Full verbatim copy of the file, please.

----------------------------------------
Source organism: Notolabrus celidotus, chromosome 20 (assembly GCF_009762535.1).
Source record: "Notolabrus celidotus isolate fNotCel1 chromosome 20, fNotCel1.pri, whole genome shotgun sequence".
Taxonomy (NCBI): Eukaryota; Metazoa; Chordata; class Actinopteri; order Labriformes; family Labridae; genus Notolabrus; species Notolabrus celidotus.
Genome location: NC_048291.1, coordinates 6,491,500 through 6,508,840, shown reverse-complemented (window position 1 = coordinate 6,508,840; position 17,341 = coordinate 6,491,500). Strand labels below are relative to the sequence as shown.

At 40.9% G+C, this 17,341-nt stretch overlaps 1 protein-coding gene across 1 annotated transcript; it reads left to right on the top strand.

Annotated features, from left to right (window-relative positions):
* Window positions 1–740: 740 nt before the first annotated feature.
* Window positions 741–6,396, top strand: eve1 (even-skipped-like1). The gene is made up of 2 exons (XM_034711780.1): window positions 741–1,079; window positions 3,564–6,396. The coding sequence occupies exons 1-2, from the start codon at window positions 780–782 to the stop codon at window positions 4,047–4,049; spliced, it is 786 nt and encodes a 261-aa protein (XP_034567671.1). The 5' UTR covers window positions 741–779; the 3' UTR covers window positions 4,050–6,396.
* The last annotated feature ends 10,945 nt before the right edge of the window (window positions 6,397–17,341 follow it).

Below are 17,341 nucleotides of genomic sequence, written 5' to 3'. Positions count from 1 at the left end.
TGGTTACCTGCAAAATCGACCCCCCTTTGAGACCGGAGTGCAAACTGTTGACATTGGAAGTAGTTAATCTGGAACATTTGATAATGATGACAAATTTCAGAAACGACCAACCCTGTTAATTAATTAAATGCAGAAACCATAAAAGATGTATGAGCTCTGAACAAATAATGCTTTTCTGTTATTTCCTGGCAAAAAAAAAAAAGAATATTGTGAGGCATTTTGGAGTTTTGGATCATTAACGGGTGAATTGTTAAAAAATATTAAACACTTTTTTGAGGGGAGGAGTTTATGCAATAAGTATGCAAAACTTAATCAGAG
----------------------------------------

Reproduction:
Source organism: Notolabrus celidotus, chromosome 20 (assembly GCF_009762535.1).
Source record: "Notolabrus celidotus isolate fNotCel1 chromosome 20, fNotCel1.pri, whole genome shotgun sequence".
Taxonomy (NCBI): Eukaryota; Metazoa; Chordata; class Actinopteri; order Labriformes; family Labridae; genus Notolabrus; species Notolabrus celidotus.
Genome location: NC_048291.1, coordinates 6,491,500 through 6,508,840, shown reverse-complemented (window position 1 = coordinate 6,508,840; position 17,341 = coordinate 6,491,500). Strand labels below are relative to the sequence as shown.

At 40.9% G+C, this 17,341-nt stretch overlaps 1 protein-coding gene across 1 annotated transcript; it reads left to right on the top strand.

Annotated features, from left to right (window-relative positions):
* Window positions 1–740: 740 nt before the first annotated feature.
* Window positions 741–6,396, top strand: eve1 (even-skipped-like1). The gene is made up of 2 exons (XM_034711780.1): window positions 741–1,079; window positions 3,564–6,396. The coding sequence occupies exons 1-2, from the start codon at window positions 780–782 to the stop codon at window positions 4,047–4,049; spliced, it is 786 nt and encodes a 261-aa protein (XP_034567671.1). The 5' UTR covers window positions 741–779; the 3' UTR covers window positions 4,050–6,396.
* The last annotated feature ends 10,945 nt before the right edge of the window (window positions 6,397–17,341 follow it).

Below are 17,341 nucleotides of genomic sequence, written 5' to 3'. Positions count from 1 at the left end.
TGGTTACCTGCAAAATCGACCCCCCTTTGAGACCGGAGTGCAAACTGTTGACATTGGAAGTAGTTAATCTGGAACATTTGATAATGATGACAAATTTCAGAAACGACCAACCCTGTTAATTAATTAAATGCAGAAACCATAAAAGATGTATGAGCTCTGAACAAATAATGCTTTTCTGTTATTTCCTGGCAAAAAAAAAAAAGAATATTGTGAGGCATTTTGGAGTTTTGGATCATTAACGGGTGAATTGTTAAAAAATATTAAACACTTTTTTGAGGGGAGGAGTTTATGCAATAAGTATGCAAAACTTAATCAGAG